Roger Clemens Picks His Poison: When the Lie is Worse Than The Crime
What's worse, taking steroids or lying about it to Congress? What the Roger Clemens perjury case tells us about our "national epidemic of lying."
What's the Big Idea?
In the wake of DSK's reversal of fortune and the Casey Anthony verdict comes another sensational legal event--the perjury case against former Major League Baseball star Roger Clemens. Following the lead of the legal talking heads, sports commentators are now sizing up the potential for entertainment value in the Clemens case. One described it as "like fantasy sports, only with jail."
On the other hand, the Clemens trial may well prove a ratings disappointment, as the Rocket is one in a long line of athletes to be publicly shamed for using performance-enhancing drugs. ESPN's Shaun Assael told Big Think our "national obsession toward sports [has] gone a little too far and we are into self-correcting mode." If it is true, as Assael suggests, that our society has already moved past the so-called "steroid era" in baseball and other sports, what is the significance of the Clemens trial?
What's the Significance?
The Clemens case is one in which the cover-up may have been far worse than the original crime. After all, Clemens has been tried (and by many accounts, found guilty) in the court of public opinion for tarnishing the reputation of the national pastime. And yet he is being tried in the court of law for lying to Congress, an incredibly brash and unnecessary act considering he was volunteering his testimony. So the injured party in this case is the government and its ability to conduct investigations. (The timing just happens to be particularly bad for baseball. Next week the spotlight will be on the game's most talented players at the All-Star game to be held in Phoenix.)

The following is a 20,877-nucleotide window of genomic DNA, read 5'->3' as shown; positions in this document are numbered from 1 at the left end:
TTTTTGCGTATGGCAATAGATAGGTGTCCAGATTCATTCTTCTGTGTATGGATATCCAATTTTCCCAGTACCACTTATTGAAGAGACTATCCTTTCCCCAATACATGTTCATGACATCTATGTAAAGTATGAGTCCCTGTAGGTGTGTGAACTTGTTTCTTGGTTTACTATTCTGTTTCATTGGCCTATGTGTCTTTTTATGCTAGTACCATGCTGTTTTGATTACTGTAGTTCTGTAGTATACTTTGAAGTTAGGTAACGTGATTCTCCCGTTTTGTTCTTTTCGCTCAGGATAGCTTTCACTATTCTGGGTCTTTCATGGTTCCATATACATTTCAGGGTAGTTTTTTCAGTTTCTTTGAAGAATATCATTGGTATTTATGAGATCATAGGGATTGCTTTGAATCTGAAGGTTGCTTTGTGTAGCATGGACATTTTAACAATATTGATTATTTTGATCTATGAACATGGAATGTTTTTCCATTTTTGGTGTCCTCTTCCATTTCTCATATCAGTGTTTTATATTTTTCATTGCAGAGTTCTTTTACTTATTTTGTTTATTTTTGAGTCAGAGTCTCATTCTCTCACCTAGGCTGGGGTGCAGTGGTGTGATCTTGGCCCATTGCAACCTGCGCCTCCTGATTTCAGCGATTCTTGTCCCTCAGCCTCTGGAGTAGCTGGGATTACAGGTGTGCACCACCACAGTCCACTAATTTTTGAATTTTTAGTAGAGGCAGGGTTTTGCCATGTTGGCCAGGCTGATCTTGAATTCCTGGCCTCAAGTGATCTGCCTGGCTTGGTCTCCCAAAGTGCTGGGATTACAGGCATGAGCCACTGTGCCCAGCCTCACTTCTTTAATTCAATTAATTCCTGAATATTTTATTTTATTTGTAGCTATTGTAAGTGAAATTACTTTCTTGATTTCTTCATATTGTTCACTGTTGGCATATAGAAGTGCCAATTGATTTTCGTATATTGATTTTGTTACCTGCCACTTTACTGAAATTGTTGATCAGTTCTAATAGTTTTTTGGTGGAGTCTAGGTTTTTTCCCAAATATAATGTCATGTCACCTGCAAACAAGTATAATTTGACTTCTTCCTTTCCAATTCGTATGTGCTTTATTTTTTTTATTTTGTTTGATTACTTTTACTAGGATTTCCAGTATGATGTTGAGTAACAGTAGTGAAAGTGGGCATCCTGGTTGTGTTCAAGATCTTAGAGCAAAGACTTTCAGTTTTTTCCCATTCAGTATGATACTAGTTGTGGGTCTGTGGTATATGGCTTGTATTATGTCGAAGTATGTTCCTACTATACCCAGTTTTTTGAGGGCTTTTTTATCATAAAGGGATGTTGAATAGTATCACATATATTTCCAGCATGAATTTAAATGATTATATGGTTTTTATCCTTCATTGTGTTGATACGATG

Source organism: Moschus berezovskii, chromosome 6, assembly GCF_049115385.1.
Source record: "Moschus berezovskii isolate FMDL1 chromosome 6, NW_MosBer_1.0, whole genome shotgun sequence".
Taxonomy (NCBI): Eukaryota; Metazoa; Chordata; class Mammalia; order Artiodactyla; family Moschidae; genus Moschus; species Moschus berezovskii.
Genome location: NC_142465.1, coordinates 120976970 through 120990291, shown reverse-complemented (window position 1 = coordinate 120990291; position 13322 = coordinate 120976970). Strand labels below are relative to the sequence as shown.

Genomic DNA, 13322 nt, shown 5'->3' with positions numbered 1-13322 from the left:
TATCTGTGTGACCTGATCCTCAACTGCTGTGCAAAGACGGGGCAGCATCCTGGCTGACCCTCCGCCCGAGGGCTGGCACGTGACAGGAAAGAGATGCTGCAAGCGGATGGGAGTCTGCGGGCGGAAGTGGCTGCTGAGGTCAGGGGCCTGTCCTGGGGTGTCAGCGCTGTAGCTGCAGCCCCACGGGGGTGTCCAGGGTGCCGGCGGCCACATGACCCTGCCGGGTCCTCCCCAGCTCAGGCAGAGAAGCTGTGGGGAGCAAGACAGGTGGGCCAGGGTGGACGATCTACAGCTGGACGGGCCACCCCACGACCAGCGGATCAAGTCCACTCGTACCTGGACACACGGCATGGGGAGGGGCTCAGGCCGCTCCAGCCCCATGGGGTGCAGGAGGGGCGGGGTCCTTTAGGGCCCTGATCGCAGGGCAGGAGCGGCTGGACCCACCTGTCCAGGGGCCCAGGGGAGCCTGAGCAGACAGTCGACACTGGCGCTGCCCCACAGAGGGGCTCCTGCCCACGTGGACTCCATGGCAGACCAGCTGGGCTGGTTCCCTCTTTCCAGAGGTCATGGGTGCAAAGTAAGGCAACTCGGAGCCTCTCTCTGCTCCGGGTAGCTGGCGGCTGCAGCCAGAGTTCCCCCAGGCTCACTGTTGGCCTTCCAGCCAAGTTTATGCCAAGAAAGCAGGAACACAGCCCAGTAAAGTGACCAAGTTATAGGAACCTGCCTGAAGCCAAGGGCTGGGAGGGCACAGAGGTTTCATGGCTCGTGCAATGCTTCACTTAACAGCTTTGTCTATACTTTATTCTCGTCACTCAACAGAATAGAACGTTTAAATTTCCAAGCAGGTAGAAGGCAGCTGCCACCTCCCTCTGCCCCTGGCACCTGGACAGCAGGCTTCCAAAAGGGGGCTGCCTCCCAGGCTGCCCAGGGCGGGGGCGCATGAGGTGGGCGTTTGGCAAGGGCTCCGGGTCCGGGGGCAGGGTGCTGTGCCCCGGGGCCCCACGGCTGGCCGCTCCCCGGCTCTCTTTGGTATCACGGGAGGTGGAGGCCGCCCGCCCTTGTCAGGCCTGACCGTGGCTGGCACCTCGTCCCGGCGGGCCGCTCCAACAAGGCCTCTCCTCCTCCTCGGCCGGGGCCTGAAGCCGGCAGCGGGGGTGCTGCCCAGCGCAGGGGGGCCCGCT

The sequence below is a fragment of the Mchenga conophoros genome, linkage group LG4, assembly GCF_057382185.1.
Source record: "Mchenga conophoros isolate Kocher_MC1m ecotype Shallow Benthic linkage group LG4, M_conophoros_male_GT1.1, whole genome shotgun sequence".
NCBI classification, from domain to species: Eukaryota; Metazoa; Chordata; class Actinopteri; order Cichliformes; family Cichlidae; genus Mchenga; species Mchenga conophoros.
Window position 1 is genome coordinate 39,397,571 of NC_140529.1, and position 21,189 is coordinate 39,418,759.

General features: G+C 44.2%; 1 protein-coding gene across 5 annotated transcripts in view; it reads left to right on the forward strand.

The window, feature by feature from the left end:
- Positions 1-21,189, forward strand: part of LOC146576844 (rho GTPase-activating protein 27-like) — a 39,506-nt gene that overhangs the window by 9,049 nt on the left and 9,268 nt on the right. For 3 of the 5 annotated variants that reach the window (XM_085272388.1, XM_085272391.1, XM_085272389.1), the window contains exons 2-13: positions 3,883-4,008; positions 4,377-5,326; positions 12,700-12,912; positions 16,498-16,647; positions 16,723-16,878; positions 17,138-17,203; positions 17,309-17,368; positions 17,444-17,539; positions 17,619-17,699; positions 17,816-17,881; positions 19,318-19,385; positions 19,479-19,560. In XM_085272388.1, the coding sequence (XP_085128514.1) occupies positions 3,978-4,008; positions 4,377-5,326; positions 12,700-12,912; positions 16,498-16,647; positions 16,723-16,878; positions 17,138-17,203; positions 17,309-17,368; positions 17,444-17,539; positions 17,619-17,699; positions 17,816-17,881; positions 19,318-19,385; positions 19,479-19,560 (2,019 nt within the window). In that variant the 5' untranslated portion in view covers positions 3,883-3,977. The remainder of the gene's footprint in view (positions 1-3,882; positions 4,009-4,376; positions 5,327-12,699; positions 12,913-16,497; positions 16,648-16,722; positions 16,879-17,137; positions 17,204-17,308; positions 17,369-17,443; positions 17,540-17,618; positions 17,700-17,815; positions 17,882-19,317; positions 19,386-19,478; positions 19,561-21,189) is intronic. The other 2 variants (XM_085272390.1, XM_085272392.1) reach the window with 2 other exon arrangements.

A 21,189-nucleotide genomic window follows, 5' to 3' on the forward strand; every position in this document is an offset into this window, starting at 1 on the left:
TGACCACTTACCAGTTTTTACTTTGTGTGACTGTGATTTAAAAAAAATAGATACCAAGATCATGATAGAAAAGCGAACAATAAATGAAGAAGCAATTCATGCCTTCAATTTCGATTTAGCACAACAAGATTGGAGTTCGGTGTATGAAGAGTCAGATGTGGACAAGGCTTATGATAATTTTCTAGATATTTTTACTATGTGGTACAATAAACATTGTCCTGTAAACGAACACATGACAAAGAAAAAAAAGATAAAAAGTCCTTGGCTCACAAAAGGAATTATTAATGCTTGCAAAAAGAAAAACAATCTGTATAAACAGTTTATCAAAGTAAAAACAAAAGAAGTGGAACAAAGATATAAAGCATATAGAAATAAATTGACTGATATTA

Yet Clemens is hardly the first baseball player to be accused of cheating, and then lying about it. Remember Barry Bonds? James Stewart does. In his book Tangled Webs: How American Society is Drowning in Lies, Stewart argues there is a national epidemic of lying. He places Bonds in the company of some other notorious liars of recent years--Martha Stewart, Bernie Madoff and Scooter Libby.
Watch the Big Think interview with Stewart here:
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Do you have a magnetic compass in your head?
A new study, led by psychologist Jean Twenge, points to the screen as the problem.
- In a new study, adolescents and young adults are experiencing increased rates of depression and suicide attempts.
- The data cover the years 2005–2017, tracking perfectly with the introduction of the iPhone and widespread dissemination of smartphones.
- Interestingly, the highest increase in depressive incidents was among individuals in the top income bracket.
On Thursday, New Zealand moved to ban an array of semi-automatic guns and firearms components following a mass shooting that killed 50 people.
- Gun control supporters are pointing to the ban as an example of swift, decisive action that the U.S. desperately needs.
- Others note the inherent differences between the two nations, arguing that it is a good thing that it is relatively hard to pass such legislation in such a short timeframe.
- The ban will surely shape future conversations about gun control in the U.S.
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